April 1, 2010
Bishop Gabino Zavala Encourages Catholics to Sign Up as Organ and Tissue Donors
Public Service Announcements to Air During April’s Donate Life Month
The Most Reverend Gabino Zavala, Auxiliary Bishop of the San Gabriel pastoral region, encourages Catholics to sign up to become organ and tissue donors in a media campaign that will air in the greater Los Angeles area during April.
Bishop Zavala taped public service announcements (PSAs) for television and radio – with an emphasis on Spanish-language media- to be aired during April, when the nation celebrates Donate Life Month, to bring attention to the critical need for organ and tissue donors.
“I want to remind you that organ donation is an act of love,” states Bishop Zavala in the PSA. “Donation is an act of goodwill that follows Christ's commandment of loving one another,” he adds.
Many Catholics are still unclear about the position of the Church regarding organ donation. In the PSA, the Bishop clarifies that not keeping the body whole does not affect their loved ones or their own chances to be resurrected: “Catholics believe in the resurrection of the body on the last day, but this does not depend on it being buried whole.”
Although it might come as a surprise to some, the Catholic Church has been a strong supporter of donation as a life-saving practice. It is a little-known fact that Pope Benedict XVI was a registered donor before he became Pope.
“To be an organ donor means to carry out an act of love toward someone in need, toward a brother in difficulty. It is a free act of love, of availability, that every person of goodwill can do at any time and for any brother. As for myself, I have agreed to give my organs to whomever might be in need,” stated then Cardinal Joseph Ratzinger in a 1999 interview with Zenit, a Catholic newswire service.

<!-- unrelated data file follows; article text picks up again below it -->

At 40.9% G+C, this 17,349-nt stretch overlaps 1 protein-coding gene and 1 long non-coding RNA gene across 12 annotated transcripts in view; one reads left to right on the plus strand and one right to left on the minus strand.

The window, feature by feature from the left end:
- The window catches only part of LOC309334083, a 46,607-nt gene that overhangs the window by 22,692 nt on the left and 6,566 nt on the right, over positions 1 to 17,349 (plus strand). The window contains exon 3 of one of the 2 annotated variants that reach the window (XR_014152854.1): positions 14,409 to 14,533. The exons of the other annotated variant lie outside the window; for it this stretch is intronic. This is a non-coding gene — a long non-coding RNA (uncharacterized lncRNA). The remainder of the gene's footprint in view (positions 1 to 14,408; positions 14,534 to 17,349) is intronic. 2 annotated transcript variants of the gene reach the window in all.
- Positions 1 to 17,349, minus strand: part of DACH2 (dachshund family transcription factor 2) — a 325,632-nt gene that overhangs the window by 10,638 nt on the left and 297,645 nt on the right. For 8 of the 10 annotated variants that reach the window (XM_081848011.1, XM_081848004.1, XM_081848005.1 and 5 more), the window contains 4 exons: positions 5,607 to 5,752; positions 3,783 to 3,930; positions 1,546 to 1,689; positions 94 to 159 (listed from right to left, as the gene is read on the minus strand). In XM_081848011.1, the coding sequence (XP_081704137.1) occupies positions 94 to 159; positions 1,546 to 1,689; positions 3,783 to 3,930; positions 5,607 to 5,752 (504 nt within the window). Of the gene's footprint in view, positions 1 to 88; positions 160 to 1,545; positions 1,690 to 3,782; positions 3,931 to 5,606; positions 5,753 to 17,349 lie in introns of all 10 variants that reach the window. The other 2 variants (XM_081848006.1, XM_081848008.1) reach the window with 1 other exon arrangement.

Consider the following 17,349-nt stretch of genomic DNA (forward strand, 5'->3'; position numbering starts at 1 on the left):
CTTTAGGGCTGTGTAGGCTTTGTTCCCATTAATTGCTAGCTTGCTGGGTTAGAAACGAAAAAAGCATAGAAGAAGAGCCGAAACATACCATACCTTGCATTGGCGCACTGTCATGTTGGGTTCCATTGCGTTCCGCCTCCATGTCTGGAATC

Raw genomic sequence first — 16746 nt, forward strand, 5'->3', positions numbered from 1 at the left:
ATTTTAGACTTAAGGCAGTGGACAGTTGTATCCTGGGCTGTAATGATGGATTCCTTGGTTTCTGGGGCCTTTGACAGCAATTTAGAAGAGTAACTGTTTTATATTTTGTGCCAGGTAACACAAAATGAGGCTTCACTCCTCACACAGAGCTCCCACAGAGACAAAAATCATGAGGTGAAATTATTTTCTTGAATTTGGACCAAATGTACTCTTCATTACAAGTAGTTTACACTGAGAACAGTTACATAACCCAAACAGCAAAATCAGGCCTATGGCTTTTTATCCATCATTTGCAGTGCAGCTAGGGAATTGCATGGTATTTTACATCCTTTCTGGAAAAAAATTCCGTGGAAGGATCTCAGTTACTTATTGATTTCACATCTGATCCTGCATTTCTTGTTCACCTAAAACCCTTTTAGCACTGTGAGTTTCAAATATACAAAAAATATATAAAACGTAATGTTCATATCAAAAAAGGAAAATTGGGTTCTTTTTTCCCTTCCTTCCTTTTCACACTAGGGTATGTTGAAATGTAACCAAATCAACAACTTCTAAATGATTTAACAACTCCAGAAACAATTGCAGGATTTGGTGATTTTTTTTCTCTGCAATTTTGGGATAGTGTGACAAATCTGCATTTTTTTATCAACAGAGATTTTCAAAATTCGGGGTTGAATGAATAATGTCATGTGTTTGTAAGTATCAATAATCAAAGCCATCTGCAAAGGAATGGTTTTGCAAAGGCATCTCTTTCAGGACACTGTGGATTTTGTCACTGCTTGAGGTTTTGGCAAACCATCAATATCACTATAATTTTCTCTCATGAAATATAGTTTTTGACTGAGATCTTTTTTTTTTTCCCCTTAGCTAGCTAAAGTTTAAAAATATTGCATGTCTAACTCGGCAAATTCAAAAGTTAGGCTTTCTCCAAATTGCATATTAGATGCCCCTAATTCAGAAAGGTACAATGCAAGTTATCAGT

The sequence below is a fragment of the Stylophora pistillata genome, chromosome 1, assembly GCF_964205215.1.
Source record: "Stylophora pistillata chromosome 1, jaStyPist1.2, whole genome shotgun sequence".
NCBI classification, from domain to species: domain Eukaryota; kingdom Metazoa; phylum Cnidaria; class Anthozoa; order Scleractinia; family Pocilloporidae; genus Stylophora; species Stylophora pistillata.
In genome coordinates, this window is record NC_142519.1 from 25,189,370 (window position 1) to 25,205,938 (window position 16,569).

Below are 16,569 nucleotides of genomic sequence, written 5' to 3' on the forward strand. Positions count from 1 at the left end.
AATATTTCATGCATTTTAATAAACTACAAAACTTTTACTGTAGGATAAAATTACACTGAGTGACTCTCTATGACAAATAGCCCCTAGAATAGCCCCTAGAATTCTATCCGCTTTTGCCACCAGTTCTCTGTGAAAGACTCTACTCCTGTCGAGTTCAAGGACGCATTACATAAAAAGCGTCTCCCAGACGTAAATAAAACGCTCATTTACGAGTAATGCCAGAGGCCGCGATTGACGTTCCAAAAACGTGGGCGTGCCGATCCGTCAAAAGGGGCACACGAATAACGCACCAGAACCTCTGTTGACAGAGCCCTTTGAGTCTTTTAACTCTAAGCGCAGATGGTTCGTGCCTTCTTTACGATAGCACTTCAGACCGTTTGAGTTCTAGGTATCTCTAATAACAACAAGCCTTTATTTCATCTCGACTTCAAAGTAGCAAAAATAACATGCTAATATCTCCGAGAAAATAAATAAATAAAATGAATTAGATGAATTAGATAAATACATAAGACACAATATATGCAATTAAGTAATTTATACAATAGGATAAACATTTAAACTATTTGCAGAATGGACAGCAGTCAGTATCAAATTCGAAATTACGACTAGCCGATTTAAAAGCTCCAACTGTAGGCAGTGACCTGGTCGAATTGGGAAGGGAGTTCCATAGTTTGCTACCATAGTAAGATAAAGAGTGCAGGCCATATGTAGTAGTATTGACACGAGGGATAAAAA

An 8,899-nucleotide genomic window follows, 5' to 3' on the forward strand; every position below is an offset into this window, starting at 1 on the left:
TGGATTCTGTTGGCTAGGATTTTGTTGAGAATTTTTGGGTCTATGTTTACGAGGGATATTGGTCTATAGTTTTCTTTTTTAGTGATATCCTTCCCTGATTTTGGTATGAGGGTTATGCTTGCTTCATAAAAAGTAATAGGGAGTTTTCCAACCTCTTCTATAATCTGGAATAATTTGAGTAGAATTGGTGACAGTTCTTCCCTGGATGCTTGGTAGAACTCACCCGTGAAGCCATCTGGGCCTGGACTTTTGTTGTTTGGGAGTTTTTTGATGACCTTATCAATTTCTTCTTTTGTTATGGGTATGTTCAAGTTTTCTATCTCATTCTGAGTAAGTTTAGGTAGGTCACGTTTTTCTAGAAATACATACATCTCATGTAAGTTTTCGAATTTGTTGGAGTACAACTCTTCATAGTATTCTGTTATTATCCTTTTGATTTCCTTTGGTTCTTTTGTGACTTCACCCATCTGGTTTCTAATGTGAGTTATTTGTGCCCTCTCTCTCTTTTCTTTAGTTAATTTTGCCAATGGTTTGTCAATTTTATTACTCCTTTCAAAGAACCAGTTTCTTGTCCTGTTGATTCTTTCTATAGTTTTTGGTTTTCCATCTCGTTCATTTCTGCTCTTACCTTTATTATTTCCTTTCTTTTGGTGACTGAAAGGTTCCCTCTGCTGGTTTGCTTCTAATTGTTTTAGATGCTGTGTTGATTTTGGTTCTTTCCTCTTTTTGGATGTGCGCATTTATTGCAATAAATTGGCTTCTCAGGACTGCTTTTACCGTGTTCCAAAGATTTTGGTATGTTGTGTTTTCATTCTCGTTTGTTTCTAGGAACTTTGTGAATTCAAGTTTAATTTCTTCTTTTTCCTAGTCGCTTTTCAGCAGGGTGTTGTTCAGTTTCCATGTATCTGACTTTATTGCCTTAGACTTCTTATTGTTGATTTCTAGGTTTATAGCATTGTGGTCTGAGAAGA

The late Pope John Paul II also expressed his support for donation in his Encyclical, “The Gospel of Life.” In it, he stated: “There is an everyday heroism, made up of gestures of sharing, big or small, which build up an authentic culture of life. A particularly praiseworthy example of such gestures is the donation of organs, performed in an ethically acceptable manner, with a view to offering a chance of health and even of life itself to the sick who sometimes have no other hope.”
Bishop Zavala’s public support for organ and tissue donation comes at a time when the need for organ donation is bigger than ever. More than 106,000 people are on the National Organ Transplant Waiting List, and of them, 20,000 are residents of California, patients who are waiting to receive life-saving hearts, kidneys, livers, lungs, and other organs. Last year, 1,392 people donated organs in the state, not nearly enough to meet the need in California, let alone nationwide. Tragically, one third of patients on the waiting list will die before they receive a transplant.
The PSAs are sponsored by Donate Life California, the nonprofit organ and tissue donor registry serving the state. Bishop Zavala, who generously volunteered his time to tape the spots, and, additionally, has also supported initiatives headed by Cedars-Sinai Medical Center and Claremont Graduate University in partnership with OneLegacy, to bring organ and tissue education to Hispanic parishes in his area.
OneLegacy is the non-profit organization dedicated to saving lives through organ and tissue donation in the seven-county greater Los Angeles area. With more than 200 hospitals, 12 transplant centers and a diverse population of 19 million, OneLegacy is the largest organ and tissue recovery organization in the world.
Those wishing to make the commitment to donate may register online at www.donateLIFEcalifornia.org or its Spanish-language counterpart, www.doneVIDAcalifornia.org. For more information, call OneLegacy at (800) 786-4077 or visit www.onelegacy.org.